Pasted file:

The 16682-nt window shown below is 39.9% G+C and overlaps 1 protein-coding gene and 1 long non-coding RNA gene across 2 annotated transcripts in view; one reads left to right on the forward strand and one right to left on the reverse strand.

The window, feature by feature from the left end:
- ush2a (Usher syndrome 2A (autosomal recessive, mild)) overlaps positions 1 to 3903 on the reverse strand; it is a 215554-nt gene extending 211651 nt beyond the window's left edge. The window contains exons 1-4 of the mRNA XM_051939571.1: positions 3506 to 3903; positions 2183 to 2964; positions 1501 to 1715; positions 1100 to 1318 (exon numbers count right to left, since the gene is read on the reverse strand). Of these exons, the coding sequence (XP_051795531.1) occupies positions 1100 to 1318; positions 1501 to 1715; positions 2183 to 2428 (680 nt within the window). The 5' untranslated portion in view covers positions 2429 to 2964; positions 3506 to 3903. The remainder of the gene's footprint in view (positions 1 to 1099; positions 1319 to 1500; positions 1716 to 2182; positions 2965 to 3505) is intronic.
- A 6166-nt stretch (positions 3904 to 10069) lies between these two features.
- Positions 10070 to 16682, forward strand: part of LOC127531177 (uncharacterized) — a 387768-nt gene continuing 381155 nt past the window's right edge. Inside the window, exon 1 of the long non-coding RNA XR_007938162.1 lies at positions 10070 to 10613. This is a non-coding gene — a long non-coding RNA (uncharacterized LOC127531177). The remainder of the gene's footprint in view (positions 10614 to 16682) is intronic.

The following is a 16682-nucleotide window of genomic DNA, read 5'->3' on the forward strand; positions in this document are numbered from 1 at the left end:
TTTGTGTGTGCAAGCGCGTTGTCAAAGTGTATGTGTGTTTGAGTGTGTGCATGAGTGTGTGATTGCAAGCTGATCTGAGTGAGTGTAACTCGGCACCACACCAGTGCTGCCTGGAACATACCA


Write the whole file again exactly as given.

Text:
The 16682-nt window shown below is 39.9% G+C and overlaps 1 protein-coding gene and 1 long non-coding RNA gene across 2 annotated transcripts in view; one reads left to right on the forward strand and one right to left on the reverse strand.

The window, feature by feature from the left end:
- ush2a (Usher syndrome 2A (autosomal recessive, mild)) overlaps positions 1 to 3903 on the reverse strand; it is a 215554-nt gene extending 211651 nt beyond the window's left edge. The window contains exons 1-4 of the mRNA XM_051939571.1: positions 3506 to 3903; positions 2183 to 2964; positions 1501 to 1715; positions 1100 to 1318 (exon numbers count right to left, since the gene is read on the reverse strand). Of these exons, the coding sequence (XP_051795531.1) occupies positions 1100 to 1318; positions 1501 to 1715; positions 2183 to 2428 (680 nt within the window). The 5' untranslated portion in view covers positions 2429 to 2964; positions 3506 to 3903. The remainder of the gene's footprint in view (positions 1 to 1099; positions 1319 to 1500; positions 1716 to 2182; positions 2965 to 3505) is intronic.
- A 6166-nt stretch (positions 3904 to 10069) lies between these two features.
- Positions 10070 to 16682, forward strand: part of LOC127531177 (uncharacterized) — a 387768-nt gene continuing 381155 nt past the window's right edge. Inside the window, exon 1 of the long non-coding RNA XR_007938162.1 lies at positions 10070 to 10613. This is a non-coding gene — a long non-coding RNA (uncharacterized LOC127531177). The remainder of the gene's footprint in view (positions 10614 to 16682) is intronic.

The following is a 16682-nucleotide window of genomic DNA, read 5'->3' on the forward strand; positions in this document are numbered from 1 at the left end:
TTTGTGTGTGCAAGCGCGTTGTCAAAGTGTATGTGTGTTTGAGTGTGTGCATGAGTGTGTGATTGCAAGCTGATCTGAGTGAGTGTAACTCGGCACCACACCAGTGCTGCCTGGAACATACCA